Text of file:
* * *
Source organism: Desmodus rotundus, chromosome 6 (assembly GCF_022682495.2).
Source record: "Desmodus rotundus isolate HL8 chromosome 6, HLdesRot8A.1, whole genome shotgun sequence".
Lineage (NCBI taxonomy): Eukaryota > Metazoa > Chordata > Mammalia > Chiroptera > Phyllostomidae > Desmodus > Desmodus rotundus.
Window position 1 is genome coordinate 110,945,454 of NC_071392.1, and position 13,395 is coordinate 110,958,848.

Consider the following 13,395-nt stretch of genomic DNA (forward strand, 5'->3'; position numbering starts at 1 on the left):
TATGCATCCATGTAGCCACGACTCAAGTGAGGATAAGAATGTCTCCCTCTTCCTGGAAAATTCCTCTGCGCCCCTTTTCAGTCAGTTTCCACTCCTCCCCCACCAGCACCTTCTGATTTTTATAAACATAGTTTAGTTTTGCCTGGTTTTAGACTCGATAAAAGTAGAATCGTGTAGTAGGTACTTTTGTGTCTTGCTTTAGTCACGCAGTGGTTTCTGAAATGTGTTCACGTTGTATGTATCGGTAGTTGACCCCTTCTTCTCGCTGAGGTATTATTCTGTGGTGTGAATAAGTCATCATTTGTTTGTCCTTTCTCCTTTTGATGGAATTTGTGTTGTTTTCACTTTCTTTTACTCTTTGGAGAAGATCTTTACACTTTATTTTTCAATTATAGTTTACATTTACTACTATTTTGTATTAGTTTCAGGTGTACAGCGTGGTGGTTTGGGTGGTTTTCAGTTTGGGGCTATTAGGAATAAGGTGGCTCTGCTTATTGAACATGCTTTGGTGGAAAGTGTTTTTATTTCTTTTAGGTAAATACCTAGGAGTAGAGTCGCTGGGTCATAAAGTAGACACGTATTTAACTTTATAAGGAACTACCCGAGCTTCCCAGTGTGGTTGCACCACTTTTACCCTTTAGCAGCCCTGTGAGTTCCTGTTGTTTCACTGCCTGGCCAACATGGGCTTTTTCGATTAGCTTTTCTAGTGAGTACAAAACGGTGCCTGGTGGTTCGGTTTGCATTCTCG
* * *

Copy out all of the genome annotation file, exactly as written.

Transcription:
Source organism: Desmodus rotundus, chromosome 6 (assembly GCF_022682495.2).
Source record: "Desmodus rotundus isolate HL8 chromosome 6, HLdesRot8A.1, whole genome shotgun sequence".
Lineage (NCBI taxonomy): Eukaryota > Metazoa > Chordata > Mammalia > Chiroptera > Phyllostomidae > Desmodus > Desmodus rotundus.
Window position 1 is genome coordinate 110,945,454 of NC_071392.1, and position 13,395 is coordinate 110,958,848.

Consider the following 13,395-nt stretch of genomic DNA (forward strand, 5'->3'; position numbering starts at 1 on the left):
TATGCATCCATGTAGCCACGACTCAAGTGAGGATAAGAATGTCTCCCTCTTCCTGGAAAATTCCTCTGCGCCCCTTTTCAGTCAGTTTCCACTCCTCCCCCACCAGCACCTTCTGATTTTTATAAACATAGTTTAGTTTTGCCTGGTTTTAGACTCGATAAAAGTAGAATCGTGTAGTAGGTACTTTTGTGTCTTGCTTTAGTCACGCAGTGGTTTCTGAAATGTGTTCACGTTGTATGTATCGGTAGTTGACCCCTTCTTCTCGCTGAGGTATTATTCTGTGGTGTGAATAAGTCATCATTTGTTTGTCCTTTCTCCTTTTGATGGAATTTGTGTTGTTTTCACTTTCTTTTACTCTTTGGAGAAGATCTTTACACTTTATTTTTCAATTATAGTTTACATTTACTACTATTTTGTATTAGTTTCAGGTGTACAGCGTGGTGGTTTGGGTGGTTTTCAGTTTGGGGCTATTAGGAATAAGGTGGCTCTGCTTATTGAACATGCTTTGGTGGAAAGTGTTTTTATTTCTTTTAGGTAAATACCTAGGAGTAGAGTCGCTGGGTCATAAAGTAGACACGTATTTAACTTTATAAGGAACTACCCGAGCTTCCCAGTGTGGTTGCACCACTTTTACCCTTTAGCAGCCCTGTGAGTTCCTGTTGTTTCACTGCCTGGCCAACATGGGCTTTTTCGATTAGCTTTTCTAGTGAGTACAAAACGGTGCCTGGTGGTTCGGTTTGCATTCTCG